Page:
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What Is India News Service
Wednesday, March 15, 2006


The Indian Analyst

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  Book Review Articles


 
 

From March  09, 2006  to March 15,  2006

An Inward Looking Tale

If atmosphere is everything, this book is a classic. 

The Classic Double Act Retold

The author has the unique ability to celebrate tragedy, not an easy task. 

All Aboard The Red Bus

A compilation of Ruskin Bond’s work leaves the reader much entertained. 

Toward’S A More Level Playing Field

Whatever be the profession, women are excelling, or are they? 

The Bomb Is Ticking...

We ignore James Lovelock's apocalyptic vision of the future at our own peril. 

 If Committees Could Make Books

“A camel is a horse formed by a committee,” is an Arab proverb that best explains why Indian publishers take so long to make publishing decisions, and equally long to produce the book. Six months is the lead-time between submission . . . 

What Is To Be Done?

Negotiating the Future, Rashid Shaz states that it is a post-9/11 book on Islam.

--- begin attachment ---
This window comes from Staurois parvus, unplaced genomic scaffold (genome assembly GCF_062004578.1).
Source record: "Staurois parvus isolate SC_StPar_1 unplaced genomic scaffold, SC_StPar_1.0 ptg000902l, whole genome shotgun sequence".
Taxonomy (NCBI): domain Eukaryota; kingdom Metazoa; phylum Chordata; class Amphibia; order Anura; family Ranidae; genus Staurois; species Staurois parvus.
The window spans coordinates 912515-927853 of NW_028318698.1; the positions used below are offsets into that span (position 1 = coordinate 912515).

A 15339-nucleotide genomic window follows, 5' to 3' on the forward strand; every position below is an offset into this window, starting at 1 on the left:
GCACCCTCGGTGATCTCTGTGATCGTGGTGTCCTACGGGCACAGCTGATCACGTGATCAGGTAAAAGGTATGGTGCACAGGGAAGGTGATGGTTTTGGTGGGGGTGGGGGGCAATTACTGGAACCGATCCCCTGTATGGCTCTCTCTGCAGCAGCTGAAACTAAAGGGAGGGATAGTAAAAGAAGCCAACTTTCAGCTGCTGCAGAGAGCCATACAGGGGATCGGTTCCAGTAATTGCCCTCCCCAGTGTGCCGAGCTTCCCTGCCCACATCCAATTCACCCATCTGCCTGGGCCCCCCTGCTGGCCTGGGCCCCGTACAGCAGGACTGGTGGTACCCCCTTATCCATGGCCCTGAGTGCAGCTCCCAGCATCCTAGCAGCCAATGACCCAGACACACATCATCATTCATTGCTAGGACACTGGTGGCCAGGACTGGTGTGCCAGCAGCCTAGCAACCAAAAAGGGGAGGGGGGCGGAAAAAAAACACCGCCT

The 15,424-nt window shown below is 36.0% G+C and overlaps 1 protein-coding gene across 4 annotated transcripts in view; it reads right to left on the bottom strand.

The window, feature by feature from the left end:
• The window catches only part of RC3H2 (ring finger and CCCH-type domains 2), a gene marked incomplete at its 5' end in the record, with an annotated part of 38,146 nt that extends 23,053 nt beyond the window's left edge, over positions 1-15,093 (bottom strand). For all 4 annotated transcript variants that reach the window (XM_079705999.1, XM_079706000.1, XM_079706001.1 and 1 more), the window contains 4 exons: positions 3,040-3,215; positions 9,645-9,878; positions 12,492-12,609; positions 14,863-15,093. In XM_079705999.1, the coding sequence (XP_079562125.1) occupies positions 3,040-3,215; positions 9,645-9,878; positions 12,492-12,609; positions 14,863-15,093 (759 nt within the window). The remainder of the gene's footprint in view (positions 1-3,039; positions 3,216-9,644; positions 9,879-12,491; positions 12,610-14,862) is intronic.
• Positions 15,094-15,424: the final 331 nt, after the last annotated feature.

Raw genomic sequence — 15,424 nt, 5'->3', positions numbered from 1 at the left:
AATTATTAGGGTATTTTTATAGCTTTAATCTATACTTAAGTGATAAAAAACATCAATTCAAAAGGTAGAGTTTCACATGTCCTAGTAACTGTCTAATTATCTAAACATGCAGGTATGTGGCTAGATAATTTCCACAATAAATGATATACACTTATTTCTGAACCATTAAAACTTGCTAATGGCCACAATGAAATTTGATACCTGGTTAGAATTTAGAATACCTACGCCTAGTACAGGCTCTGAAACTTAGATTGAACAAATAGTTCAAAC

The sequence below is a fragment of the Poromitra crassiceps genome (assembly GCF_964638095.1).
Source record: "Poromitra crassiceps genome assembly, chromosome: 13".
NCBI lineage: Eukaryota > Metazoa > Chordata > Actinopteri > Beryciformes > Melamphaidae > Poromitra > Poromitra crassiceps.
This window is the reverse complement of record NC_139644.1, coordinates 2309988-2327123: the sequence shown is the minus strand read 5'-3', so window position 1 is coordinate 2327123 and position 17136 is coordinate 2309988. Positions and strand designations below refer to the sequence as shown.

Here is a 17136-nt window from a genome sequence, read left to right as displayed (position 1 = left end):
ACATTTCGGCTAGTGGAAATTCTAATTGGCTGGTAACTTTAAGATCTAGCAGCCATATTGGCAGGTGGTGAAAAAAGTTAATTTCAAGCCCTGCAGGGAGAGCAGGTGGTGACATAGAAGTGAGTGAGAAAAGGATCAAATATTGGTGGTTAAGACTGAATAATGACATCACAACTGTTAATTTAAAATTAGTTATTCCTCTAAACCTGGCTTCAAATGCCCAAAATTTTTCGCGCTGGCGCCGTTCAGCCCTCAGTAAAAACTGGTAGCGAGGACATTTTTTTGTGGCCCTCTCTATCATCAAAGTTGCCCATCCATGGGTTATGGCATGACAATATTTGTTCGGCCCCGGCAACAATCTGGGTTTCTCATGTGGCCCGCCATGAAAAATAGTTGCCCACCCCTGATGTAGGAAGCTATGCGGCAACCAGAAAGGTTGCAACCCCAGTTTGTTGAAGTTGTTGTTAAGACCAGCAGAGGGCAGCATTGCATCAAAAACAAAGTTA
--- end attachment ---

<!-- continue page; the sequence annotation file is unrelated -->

No Philosopher’S Stone

Shree Ghatage’s first novel, Brahma’s Dream, is set in pre-independence India and ends sometime after Gandhi’s assassination. The painful progress of India into freedom is told through the life of central character, Mohini, who struggles with . . . 

Grief’S Defeat

Rabindranath Tagore’s Jogajog was published, in book-form, in 1929. This was the year Thomas Mann got the Nobel prize and Virginia Woolf’s A Room of One’s Own was published. While Tagore’s novel was being serialized in Bichitra . . . 

Clarity And Control

To come to the deeply uncomfortable — and often taboo — subject of suicide as a researcher in the subject of contemporary history has, perhaps, more advantages than disadvantages. 

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